by Robert Johnson
I remember growing up in the middle of the crack
epidemic. There were times as a child I had to get on the floor
to avoid the bullets flying overhead. I felt the barrel of a gun
placed to my head, while the robber ran my coat, hat, and shoes
in the middle of a snowstorm. I used to find crack pipes around
my house. I would turn up the T.V. to drown out my parents
arguments. There were more than I could count, mostly over my
fathers claims of gambling away his paycheck. I knew what
the truth was, even the things they wouldnt suspect me of
knowing. As a child, I never felt safe. All my transformers
and GI Joe men carried pistols and when I grew up I wanted to
carry one too.
When I got older my friends started to die. There
was a time I thought I would never live to see twenty-one. I remember
my first burner. It was a .38 revolver. When I held it in my hand,
I felt safe. For the first time, now I had the power. I named
my pistol Trizzy and I used to carry it everywhere I went. Id
go to school just to show off what kind of firearm I was packing
for the day. But after Rizz got stabbed and killed in school they
installed metal detectors. After that, we had to stash our weapons
around the premises and hope no one saw us.
Not long after that, I was arrested for possession of a firearm
without a license. It was my first offense. I didnt have
a juvenile record, but because of the mandatory law, I still had
to serve prison time. I was scared. Id heard many tales
about men getting raped and the C.O.s beating inmates to
death. But when I got there, I realized that I knew everybody.
I saw dudes holding it down that I used to bully and I knew I
as going to be straight. And now, instead of being a minority,
I was part of the majority. I was offered jobs and was able to
take courses like parenting and creative writing.
But mainly, I wasnt on the street, so for
the first time, since I could remember, I didnt have to
worry about my safety. All I needed to do to be respected was
fight for myself with my fists and follow the inmate rules, but
I could be pretty sure that I wasnt going to get burned.
In jail I had time to think, to learn, to find the person who
I wanted to be, not the person that circumstances had made me
become. This was the kind of freedom that I never had when I was
by Frantz Blass
She was born to me
the second the silent
tip of the pen signed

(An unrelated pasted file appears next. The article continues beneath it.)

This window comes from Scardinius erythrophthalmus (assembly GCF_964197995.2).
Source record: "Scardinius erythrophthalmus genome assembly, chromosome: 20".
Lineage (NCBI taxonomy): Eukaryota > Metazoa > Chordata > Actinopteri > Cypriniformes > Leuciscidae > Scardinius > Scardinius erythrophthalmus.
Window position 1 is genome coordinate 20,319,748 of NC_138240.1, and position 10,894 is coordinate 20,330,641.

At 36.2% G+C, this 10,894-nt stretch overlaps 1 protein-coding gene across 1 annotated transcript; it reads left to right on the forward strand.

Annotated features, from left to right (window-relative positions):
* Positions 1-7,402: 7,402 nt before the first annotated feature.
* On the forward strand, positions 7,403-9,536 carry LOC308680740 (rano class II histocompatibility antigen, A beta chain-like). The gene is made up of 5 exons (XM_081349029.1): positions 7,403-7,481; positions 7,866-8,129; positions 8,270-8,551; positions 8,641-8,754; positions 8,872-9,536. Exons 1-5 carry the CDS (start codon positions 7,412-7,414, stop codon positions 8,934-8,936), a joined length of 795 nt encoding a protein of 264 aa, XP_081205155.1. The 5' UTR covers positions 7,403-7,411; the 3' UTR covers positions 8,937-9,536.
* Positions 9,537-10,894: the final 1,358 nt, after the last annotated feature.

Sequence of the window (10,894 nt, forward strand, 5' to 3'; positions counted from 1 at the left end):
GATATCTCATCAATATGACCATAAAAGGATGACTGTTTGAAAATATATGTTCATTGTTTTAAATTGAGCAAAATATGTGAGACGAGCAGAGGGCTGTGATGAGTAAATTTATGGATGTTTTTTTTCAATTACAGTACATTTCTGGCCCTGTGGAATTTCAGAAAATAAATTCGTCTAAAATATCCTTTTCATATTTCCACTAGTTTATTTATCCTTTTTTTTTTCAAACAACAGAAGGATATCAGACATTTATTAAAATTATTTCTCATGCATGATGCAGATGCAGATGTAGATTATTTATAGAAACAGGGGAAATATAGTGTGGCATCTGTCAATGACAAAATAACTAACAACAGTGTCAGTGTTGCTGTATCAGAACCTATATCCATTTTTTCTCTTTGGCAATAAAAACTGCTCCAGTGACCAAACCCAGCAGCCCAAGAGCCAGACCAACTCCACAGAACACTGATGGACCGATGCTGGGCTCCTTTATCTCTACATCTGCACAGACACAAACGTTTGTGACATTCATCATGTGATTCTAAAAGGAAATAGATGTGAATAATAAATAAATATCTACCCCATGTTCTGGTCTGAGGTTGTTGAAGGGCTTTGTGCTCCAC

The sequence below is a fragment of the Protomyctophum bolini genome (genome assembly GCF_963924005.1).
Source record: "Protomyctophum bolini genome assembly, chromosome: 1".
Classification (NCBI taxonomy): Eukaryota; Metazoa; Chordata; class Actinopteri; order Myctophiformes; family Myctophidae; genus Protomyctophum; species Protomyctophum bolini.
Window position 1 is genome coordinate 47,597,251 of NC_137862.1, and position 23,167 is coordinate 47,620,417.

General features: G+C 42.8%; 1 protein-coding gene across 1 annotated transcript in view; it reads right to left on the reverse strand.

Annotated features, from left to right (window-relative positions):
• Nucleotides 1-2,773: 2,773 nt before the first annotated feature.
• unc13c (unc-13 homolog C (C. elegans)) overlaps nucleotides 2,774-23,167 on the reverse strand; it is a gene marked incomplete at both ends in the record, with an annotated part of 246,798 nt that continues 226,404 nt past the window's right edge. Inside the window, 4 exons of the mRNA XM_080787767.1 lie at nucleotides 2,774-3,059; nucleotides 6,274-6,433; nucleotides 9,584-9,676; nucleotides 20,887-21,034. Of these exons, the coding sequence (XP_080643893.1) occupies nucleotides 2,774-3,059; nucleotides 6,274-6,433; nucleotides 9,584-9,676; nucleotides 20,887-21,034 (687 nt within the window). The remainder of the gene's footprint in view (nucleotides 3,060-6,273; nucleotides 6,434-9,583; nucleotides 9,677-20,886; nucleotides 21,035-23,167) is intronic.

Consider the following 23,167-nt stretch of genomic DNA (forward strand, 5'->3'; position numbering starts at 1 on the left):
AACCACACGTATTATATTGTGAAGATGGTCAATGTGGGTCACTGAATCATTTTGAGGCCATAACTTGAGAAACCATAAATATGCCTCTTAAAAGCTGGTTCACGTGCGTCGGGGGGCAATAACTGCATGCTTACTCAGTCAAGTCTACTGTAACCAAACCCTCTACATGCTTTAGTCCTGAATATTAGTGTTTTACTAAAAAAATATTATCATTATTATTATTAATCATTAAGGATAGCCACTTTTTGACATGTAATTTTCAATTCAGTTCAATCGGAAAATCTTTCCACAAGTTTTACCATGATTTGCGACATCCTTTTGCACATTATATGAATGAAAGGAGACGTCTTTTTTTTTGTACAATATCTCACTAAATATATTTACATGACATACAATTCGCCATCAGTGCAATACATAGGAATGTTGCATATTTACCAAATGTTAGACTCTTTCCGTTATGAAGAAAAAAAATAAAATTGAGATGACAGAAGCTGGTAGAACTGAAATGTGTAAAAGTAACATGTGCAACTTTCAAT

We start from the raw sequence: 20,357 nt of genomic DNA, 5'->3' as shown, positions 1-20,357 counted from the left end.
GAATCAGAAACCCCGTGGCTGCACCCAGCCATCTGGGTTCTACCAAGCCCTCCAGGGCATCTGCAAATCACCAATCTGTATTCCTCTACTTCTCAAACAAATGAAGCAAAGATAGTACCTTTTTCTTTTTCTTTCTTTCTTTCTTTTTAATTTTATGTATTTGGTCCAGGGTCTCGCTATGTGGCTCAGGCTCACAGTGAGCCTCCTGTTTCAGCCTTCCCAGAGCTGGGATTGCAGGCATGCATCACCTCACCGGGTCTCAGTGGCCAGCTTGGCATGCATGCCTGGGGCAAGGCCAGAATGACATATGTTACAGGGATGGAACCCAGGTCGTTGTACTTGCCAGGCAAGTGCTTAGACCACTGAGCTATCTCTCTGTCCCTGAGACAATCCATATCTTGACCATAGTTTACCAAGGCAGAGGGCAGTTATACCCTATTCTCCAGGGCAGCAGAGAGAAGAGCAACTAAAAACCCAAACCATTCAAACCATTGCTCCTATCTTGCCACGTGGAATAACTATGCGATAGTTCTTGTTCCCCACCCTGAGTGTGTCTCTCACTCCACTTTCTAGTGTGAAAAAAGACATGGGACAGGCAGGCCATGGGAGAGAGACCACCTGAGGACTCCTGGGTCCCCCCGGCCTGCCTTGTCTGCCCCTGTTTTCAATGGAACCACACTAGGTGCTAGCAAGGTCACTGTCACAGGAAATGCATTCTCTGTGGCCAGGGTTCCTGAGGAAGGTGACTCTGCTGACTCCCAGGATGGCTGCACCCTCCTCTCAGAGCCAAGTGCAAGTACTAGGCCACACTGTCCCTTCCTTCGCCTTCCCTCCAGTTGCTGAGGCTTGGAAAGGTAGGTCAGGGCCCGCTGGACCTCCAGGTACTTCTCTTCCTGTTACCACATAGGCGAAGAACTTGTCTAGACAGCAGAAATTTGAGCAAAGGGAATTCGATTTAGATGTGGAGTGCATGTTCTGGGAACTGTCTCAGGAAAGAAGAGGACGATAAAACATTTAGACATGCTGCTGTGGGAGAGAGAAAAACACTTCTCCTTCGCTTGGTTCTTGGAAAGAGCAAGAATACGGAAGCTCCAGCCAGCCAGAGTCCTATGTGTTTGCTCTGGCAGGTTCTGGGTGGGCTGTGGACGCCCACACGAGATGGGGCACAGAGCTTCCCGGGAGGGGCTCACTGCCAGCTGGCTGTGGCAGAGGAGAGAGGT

She honorably has carried
my last name from the start
of her existence.
When shed cry, her tears
were my own.
Her blood pumps my blood.
Her innocence reaches me
like a native language
to a foreigner.
For since her birth,
I am the only father
she has ever known.
She sits at the edge
of the bed watching
her favorite T.V. show.
I pretend to sleep.
My eyes are only half-shut
to watch her.
I reach for physical traits
to prove heredity.
History haunts me.
Put it to rest,
I think for this moment
with my child.
I feel her kiss
my bald head,
whispering, Daddy, wake up.
by George Dale
On this last day of school I was looking, feeling,
and smelling great, had a dip in my hip, and a glide in my stride.
I was submerged in this life I chose, not fully aware of where
it would lead me. As a gambling man might say, Im
all in. The ripple effect had begun.
As I walked down Ziglers Street toward Dudley Station,
the Temptations wafted out of someones window. Ball
of Confusion. On cue, I fell right into step with them.
From where the music was coming, a fine-ass sister said, Get
down, Bro. So I added a little James Brown, pivot into a
bow, thanked her, and ask her her name and number all in a New
Nellie, she said. Nellie Washington
was her name. I didnt know her per-say, but her brother
sold coke with his fairy-ass-self. But Booker, her father, he
was a horse of a different color. A washed-up stick-up kid, holding
onto his reputation by riding around in a 65 Caddy collecting
protection money for the Campbell brothers. That was what the
word was on the street.
Mil, Frankie, and Ray-Ray exchanged pounds and whats
happenings. I asked Mil which way they were heading and
he said, Watertown. It was two oclock then.
Its kind of late, youll be fighting traffic
all the way.
Frankie said, its cool, and that there were a couple of
new joints having grand openings.
I said, I hear that.
Ray-Ray just laughed, asking where I got them green
lizards from? Mil started to laugh at me cause he knew I had small
feet. I wore size five, but no one made reptiles that small so
I had to get at least size seven, use inner soles, and stuff paper
in the toes. We all started to roll, I said, Fuck you, Mil.
He moved like Ali, throwing, shuffling, smiling, while saying,
You know youre my main man, Money Grip.
As usual, they were laid-out to the Tee! Milton
was wearing a white-knitted shirt, monogrammed with MT on the